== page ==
'Better is to come': Horseshoe Beach evaluates devastation, begins rebuilding after Hurricane Idalia

Horseshoe Beach is one of the areas hardest hit by Hurricane Idalia. Some of the damage is incomprehensible, but people living in the area told FOX 35 News they don’t need to understand it. They just need to move forward.

Not an inch of town went unscathed. Lisa and Ricky Dorminey evacuated during Hurricane Idalia but came back on Thursday to see their home disheveled, but miraculously, still standing.

"I mean I look around and I’m just like, ‘Where did this come from?’" said Lisa Dorminey.

As they drove into town, they passed mile after mile of trees hanging on power lines. The sight when you finally reach the city limits forces you to gasp with a heavy weight on your heart. 

Lisa said she’s never seen this type of devastation before, even though she’s lived in Florida for so long. Ricky Dorminey spent decades with the Army National Guard, so he has seen similar wreckage, but never in his own home.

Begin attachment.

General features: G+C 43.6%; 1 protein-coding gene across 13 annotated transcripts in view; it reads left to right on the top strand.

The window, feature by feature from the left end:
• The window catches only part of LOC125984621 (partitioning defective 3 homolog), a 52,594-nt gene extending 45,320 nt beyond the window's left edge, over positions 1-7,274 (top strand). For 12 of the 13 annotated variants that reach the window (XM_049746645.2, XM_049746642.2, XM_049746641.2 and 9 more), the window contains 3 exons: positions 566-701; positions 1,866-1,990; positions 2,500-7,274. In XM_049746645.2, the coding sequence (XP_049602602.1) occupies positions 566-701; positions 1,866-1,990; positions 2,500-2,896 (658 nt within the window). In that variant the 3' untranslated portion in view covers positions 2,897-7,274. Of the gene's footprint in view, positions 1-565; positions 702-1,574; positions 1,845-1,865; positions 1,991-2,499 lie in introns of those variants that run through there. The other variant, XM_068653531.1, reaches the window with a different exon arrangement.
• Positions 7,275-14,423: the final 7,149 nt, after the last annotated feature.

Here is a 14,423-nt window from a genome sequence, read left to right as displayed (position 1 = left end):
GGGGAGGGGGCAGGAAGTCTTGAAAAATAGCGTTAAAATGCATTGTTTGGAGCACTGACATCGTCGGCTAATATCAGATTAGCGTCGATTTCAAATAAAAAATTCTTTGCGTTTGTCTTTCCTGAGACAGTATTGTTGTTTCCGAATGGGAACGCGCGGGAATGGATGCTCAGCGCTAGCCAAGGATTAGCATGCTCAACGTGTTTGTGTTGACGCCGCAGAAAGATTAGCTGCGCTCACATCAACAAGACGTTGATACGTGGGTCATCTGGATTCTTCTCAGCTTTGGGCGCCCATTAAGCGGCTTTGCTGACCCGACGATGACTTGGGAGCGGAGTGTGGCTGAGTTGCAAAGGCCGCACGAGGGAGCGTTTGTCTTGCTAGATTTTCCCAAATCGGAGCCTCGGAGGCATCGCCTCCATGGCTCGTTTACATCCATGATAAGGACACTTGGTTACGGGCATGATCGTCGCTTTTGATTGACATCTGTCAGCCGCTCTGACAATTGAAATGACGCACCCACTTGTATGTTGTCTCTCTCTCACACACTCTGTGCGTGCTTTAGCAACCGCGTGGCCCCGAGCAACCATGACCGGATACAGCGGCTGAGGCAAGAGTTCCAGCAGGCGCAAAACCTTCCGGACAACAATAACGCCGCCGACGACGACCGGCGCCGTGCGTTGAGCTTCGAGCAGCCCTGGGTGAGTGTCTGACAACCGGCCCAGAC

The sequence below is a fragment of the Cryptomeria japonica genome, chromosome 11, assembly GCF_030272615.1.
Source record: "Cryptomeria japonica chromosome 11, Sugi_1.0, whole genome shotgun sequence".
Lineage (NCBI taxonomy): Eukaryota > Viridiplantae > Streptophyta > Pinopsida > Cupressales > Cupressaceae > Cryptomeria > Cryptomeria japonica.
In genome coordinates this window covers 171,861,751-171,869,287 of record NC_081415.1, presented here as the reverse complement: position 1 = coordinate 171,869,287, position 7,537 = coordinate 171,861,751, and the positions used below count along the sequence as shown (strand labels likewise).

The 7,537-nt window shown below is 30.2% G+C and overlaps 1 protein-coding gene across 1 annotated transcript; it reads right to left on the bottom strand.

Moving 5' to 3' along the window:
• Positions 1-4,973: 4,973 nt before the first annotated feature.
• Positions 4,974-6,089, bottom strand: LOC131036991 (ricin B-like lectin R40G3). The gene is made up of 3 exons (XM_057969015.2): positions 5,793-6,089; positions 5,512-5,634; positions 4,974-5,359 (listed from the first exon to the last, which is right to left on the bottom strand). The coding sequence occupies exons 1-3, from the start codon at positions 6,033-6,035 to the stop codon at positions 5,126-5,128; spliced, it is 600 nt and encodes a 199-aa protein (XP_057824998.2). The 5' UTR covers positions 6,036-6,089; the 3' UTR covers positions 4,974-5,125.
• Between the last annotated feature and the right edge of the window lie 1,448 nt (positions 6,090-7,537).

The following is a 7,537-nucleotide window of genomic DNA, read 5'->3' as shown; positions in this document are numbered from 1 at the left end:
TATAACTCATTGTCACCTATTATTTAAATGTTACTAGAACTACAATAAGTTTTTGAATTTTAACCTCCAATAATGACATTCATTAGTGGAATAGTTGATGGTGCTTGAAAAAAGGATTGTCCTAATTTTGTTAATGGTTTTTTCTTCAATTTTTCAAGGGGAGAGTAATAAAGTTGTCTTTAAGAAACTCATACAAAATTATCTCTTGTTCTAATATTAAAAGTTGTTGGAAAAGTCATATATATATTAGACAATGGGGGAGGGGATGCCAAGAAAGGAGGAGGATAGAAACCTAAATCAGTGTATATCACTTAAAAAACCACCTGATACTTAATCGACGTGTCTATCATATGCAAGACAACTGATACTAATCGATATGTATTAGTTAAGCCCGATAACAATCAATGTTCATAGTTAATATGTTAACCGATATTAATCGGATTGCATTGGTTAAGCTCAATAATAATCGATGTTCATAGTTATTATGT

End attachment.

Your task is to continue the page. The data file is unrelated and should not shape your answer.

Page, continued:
"It makes it more personal," Ricky said. "I don’t know. It’s heart-wrenching."

Now, the couple is cleaning up. Lisa says it’s a process that’ll happen piece by piece.

"You know, you get here, and you just say, ‘Where do you start? Where do you start, what do you do?’ And you just pick a spot," Lisa said. "It’s hard, but also, each step is a little more rewarding."

The process will happen piece by piece. The couple has to get rid of a palm tree somehow hurled underneath the house. They built a pile of wood planks that came from multiple destroyed buildings surrounding their home.

They’re also sorting through valuables blown over from neighboring houses. Lisa had already found baseball cards, headphones, and a folder full of a church’s bank statements shortly after starting the cleanup process. They even found someone’s television amidst the wreckage under their house.

"I know that better is to come," Lisa said. "It happened, you’re just going to go through this. And I think you love it more. I think you appreciate it more."